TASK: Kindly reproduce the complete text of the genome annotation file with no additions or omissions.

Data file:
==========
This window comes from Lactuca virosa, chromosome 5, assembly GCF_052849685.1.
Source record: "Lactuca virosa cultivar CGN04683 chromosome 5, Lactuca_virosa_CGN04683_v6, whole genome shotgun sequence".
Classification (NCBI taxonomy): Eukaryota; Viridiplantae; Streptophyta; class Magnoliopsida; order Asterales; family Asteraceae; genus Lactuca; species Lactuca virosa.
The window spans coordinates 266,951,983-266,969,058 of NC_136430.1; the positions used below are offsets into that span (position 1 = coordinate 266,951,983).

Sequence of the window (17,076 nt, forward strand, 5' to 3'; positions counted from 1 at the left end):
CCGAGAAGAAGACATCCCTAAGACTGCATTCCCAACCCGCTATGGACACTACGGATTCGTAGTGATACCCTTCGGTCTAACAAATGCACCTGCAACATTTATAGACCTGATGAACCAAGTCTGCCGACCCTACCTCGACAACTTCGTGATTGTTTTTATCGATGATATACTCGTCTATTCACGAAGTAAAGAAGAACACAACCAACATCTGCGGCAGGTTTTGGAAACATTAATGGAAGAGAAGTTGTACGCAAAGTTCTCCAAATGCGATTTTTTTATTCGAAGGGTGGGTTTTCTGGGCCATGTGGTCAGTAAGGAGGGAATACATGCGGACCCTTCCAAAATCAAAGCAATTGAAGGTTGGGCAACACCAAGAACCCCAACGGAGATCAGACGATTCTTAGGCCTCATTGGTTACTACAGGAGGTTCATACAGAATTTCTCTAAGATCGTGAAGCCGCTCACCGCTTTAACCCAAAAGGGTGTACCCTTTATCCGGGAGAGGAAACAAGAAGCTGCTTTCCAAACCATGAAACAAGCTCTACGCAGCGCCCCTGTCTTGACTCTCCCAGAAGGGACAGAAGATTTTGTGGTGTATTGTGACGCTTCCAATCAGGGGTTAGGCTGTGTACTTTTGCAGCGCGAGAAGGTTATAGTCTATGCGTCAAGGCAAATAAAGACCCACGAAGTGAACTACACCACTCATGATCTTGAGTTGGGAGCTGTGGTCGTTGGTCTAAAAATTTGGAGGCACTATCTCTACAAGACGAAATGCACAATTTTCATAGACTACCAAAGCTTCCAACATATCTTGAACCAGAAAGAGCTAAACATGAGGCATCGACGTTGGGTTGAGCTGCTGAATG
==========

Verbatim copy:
This window comes from Lactuca virosa, chromosome 5, assembly GCF_052849685.1.
Source record: "Lactuca virosa cultivar CGN04683 chromosome 5, Lactuca_virosa_CGN04683_v6, whole genome shotgun sequence".
Classification (NCBI taxonomy): Eukaryota; Viridiplantae; Streptophyta; class Magnoliopsida; order Asterales; family Asteraceae; genus Lactuca; species Lactuca virosa.
The window spans coordinates 266,951,983-266,969,058 of NC_136430.1; the positions used below are offsets into that span (position 1 = coordinate 266,951,983).

Sequence of the window (17,076 nt, forward strand, 5' to 3'; positions counted from 1 at the left end):
CCGAGAAGAAGACATCCCTAAGACTGCATTCCCAACCCGCTATGGACACTACGGATTCGTAGTGATACCCTTCGGTCTAACAAATGCACCTGCAACATTTATAGACCTGATGAACCAAGTCTGCCGACCCTACCTCGACAACTTCGTGATTGTTTTTATCGATGATATACTCGTCTATTCACGAAGTAAAGAAGAACACAACCAACATCTGCGGCAGGTTTTGGAAACATTAATGGAAGAGAAGTTGTACGCAAAGTTCTCCAAATGCGATTTTTTTATTCGAAGGGTGGGTTTTCTGGGCCATGTGGTCAGTAAGGAGGGAATACATGCGGACCCTTCCAAAATCAAAGCAATTGAAGGTTGGGCAACACCAAGAACCCCAACGGAGATCAGACGATTCTTAGGCCTCATTGGTTACTACAGGAGGTTCATACAGAATTTCTCTAAGATCGTGAAGCCGCTCACCGCTTTAACCCAAAAGGGTGTACCCTTTATCCGGGAGAGGAAACAAGAAGCTGCTTTCCAAACCATGAAACAAGCTCTACGCAGCGCCCCTGTCTTGACTCTCCCAGAAGGGACAGAAGATTTTGTGGTGTATTGTGACGCTTCCAATCAGGGGTTAGGCTGTGTACTTTTGCAGCGCGAGAAGGTTATAGTCTATGCGTCAAGGCAAATAAAGACCCACGAAGTGAACTACACCACTCATGATCTTGAGTTGGGAGCTGTGGTCGTTGGTCTAAAAATTTGGAGGCACTATCTCTACAAGACGAAATGCACAATTTTCATAGACTACCAAAGCTTCCAACATATCTTGAACCAGAAAGAGCTAAACATGAGGCATCGACGTTGGGTTGAGCTGCTGAATG